Investing in NASA makes us smarter, improves our lives, and increases our capability to overcome technological challenges. Even more important, though, are the intangible benefits of pride, respect from other nations, respect for our place in the universe, and hope for a future in which we can accomplish even greater things.
The U.S. House of Representatives has passed appropriations bills that will provide $8.1 billion disaster aid for this year's "extreme weather events." The aid will be funded by a proposed 1.83% across-the-board cut to all FY 2012 base discretionary spending, including NASA and NOAA.
NASA had planned to release next Monday an RFP (Request for Proposals) in its Commercial Crew Development (CCDev) program. However, due to a funding shortfall, the agency will instead continue to use Space Act Agreements to contract for the development.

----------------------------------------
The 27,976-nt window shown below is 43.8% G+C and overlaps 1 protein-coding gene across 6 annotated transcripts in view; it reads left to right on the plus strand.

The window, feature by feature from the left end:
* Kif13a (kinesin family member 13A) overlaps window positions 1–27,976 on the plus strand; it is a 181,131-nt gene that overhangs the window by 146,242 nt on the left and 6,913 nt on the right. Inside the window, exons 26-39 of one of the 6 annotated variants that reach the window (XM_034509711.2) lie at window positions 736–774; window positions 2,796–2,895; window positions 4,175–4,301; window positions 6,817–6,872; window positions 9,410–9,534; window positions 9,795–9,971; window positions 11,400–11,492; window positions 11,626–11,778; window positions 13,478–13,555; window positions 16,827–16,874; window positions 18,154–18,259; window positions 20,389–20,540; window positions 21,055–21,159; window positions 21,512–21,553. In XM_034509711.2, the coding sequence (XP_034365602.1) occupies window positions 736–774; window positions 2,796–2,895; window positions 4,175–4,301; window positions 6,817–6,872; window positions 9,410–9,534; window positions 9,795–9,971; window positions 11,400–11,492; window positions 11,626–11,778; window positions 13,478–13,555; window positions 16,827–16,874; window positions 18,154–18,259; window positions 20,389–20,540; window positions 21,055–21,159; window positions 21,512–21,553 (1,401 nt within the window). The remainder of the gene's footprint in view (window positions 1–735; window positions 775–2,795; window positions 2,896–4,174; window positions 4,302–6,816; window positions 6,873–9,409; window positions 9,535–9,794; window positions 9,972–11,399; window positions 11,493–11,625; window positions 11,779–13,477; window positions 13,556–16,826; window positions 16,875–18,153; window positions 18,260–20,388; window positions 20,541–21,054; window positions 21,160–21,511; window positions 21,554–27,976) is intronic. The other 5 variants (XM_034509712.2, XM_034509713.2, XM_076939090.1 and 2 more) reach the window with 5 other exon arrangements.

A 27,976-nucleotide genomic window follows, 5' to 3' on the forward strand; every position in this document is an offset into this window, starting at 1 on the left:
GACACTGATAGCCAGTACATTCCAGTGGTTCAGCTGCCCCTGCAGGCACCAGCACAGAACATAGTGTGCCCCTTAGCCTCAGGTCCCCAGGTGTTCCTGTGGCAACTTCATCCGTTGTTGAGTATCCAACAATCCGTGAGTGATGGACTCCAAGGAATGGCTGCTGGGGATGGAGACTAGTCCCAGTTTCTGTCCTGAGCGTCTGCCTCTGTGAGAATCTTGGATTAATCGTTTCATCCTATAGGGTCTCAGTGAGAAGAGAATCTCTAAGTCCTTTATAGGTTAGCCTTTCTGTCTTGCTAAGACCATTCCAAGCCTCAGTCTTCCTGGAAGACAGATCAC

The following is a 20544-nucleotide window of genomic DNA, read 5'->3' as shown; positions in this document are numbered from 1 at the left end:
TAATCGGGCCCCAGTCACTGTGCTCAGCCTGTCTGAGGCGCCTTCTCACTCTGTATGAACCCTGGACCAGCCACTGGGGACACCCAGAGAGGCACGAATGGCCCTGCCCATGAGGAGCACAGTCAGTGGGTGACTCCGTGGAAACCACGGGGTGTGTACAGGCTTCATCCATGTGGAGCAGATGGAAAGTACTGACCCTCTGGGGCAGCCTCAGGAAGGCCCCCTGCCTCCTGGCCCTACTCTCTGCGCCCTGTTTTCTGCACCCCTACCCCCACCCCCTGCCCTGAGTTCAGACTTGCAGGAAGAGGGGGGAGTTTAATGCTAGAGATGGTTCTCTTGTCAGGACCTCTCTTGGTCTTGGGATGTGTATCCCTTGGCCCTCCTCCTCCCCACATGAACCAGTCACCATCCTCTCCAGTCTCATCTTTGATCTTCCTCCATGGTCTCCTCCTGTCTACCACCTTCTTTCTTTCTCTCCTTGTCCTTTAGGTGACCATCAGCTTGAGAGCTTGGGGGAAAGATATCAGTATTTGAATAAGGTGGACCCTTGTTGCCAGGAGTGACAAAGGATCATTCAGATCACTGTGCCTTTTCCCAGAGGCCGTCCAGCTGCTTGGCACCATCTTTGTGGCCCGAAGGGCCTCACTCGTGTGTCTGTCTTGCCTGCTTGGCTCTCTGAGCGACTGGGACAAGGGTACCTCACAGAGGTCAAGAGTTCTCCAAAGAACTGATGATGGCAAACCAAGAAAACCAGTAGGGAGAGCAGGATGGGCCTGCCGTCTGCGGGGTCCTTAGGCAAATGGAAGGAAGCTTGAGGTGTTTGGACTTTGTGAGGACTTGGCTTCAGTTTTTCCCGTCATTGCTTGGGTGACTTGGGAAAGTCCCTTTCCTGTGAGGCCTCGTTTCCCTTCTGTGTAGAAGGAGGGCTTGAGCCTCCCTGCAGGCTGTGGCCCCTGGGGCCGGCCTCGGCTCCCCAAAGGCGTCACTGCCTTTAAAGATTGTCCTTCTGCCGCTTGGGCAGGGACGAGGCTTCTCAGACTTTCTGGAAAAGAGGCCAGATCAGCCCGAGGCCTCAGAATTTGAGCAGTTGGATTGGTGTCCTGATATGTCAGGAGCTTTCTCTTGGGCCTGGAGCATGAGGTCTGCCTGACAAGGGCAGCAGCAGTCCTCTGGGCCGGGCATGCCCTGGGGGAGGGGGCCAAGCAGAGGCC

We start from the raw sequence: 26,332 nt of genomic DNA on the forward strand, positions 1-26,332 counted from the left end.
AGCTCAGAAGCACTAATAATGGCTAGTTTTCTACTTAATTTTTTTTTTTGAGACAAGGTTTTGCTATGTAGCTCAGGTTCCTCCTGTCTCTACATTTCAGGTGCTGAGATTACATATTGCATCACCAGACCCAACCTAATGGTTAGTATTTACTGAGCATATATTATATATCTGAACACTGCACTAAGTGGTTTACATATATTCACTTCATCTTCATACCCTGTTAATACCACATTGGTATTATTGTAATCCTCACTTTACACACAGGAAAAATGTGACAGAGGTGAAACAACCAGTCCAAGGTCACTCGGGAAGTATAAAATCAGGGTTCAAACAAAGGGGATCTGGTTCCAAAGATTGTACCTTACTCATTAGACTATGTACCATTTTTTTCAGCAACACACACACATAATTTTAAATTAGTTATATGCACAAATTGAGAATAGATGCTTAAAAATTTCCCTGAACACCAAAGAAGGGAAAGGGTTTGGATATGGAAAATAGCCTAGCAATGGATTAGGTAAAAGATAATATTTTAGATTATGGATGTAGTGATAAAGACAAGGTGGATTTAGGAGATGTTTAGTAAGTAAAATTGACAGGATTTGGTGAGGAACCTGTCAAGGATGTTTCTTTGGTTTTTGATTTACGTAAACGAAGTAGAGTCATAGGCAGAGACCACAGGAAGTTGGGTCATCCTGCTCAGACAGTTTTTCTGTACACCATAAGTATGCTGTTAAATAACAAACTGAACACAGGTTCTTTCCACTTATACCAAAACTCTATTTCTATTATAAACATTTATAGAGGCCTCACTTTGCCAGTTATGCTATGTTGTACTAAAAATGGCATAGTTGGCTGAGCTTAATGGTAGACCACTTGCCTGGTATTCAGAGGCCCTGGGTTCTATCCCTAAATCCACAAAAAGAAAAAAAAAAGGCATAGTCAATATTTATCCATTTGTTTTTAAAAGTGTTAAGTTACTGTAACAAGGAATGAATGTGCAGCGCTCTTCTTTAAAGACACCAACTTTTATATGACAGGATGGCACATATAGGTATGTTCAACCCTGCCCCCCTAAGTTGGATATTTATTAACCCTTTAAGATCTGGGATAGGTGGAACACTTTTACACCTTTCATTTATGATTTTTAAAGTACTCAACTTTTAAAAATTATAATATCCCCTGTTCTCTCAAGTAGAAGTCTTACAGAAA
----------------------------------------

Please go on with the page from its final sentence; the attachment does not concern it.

Today, The Planetary Society entered the following statement into testimony for the hearing "Exploring Mars and Beyond: What Next for U.S. Planetary Science?" held by the Subcommittee on Space and Aeronautics of the U.S. House Committee on Science, Space and Technology.
If want to demonstrate your support for planetary exploration -- and you're planning to be in the Washington, D.C. area next Tuesday, November 15, 2011 -- please consider adding your presence to the congressional hearing on "Exploring Mars and Beyond: What's Next for U.S. Planetary Science?"
The European Space Agency (ESA) seems to have gotten tired of waiting for NASA to commit to its share of the joint 2016/2018 Mars missions that were planned to lay the groundwork for an eventual delivery of samples of Mars to Earth.